A Republican congressman led a delegation of Americans into uncharted territory Monday: a meeting with Libyan leader Moammar Gadhafi and a tour of a Libyan nuclear reactor.
The extraordinary meeting _ in a tent beside the ruins of Gadhafi's house, bombed by U.S. warplanes _ is a hallmark of improving relations between the United States and Libya after decades of animosity.
"It was an extremely positive two hours," said the delegation's leader, Rep. Curt Weldon, R-Pa. "We discussed the hope that we will achieve normal relations soon."
While lawmakers said there was little discussion of remaining points of contention between the countries _ Libya's policy toward Israel, for example _ they were impressed with Gadhafi, who wore a purple robe and cap.
"He came across as a very sincere man," said Rep. Solomon Ortiz, a Texas Democrat.
The meeting took place in a white tent erected beside the wreckage of Gadhafi's house, destroyed by U.S. bombs in 1986. A child said to be Gadhafi's adopted daughter was killed in the attack.
The two nations have come a long way since then. In recent months, Gadhafi has renounced his support for terrorist organizations and invited U.S., British and U.N. experts to dismantle his previously secret programs to develop weapons of mass destruction.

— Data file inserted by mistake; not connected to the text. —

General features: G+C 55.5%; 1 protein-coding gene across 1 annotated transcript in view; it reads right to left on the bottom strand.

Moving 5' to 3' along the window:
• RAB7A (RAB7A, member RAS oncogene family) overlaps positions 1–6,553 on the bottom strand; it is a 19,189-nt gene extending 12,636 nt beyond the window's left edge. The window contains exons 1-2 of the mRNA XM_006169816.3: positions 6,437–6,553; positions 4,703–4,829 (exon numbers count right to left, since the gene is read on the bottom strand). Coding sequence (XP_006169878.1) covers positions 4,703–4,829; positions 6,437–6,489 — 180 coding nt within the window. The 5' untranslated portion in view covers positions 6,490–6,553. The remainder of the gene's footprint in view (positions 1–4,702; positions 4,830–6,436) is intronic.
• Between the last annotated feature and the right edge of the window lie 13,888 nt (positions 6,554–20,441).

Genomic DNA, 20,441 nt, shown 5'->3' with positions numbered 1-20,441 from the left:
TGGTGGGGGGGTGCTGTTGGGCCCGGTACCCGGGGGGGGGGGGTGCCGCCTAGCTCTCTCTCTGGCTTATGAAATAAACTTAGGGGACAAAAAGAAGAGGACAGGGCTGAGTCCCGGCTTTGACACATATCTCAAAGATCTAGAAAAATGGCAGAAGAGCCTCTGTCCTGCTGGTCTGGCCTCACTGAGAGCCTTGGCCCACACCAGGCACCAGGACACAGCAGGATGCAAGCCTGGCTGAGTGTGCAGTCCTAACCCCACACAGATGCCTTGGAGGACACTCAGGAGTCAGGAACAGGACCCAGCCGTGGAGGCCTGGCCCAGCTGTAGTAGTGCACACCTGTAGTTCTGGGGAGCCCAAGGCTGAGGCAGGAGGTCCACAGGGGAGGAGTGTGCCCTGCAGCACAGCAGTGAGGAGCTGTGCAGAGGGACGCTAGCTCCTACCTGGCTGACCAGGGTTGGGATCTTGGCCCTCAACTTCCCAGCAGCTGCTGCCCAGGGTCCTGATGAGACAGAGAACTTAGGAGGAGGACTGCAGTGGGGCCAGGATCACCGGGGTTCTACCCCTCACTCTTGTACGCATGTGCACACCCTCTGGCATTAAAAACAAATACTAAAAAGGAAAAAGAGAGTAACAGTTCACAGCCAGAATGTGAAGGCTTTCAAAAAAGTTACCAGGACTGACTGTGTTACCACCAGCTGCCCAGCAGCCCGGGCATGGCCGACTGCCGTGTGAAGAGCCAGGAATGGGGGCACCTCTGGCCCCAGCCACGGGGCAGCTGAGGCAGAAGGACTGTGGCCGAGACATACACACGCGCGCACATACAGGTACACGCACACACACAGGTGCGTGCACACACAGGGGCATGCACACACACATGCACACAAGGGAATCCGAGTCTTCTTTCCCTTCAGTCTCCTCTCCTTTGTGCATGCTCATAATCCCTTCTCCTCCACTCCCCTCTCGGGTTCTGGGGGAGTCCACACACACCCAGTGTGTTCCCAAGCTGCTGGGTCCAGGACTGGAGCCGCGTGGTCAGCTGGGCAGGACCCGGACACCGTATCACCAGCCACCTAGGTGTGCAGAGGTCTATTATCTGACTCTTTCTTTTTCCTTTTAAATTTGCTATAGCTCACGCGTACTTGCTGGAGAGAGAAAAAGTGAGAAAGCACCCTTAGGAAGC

The lawmakers said they were convinced Gadhafi wants desperately to come back in from the cold after decades of U.S. and U.N. sanctions imposed for his support of terrorists.
In addition to Weldon and Ortiz, the delegation comprises Louisiana Democrat Rodney Alexander and Republicans Darrell Issa of California, Candice Miller of Michigan, Mark Souder of Indiana and Elton Gallegly of California.
Another American lawmaker, Democratic Rep. Tom Lantos of California, is in Libya on a separate visit. He landed in Libya on Saturday in the first visit by an elected U.S. official in 38 years.
Lantos, the senior Democrat on the House International Relations Committee, met for 90 minutes with Gadhafi before the other U.S. delegation arrived, and emerged saying the Bush administration should show "good faith" toward the North African leader.
In a telephone interview from the Netherlands on his way home, Lantos said he would recommend that the White House lift a ban on travel to Libya.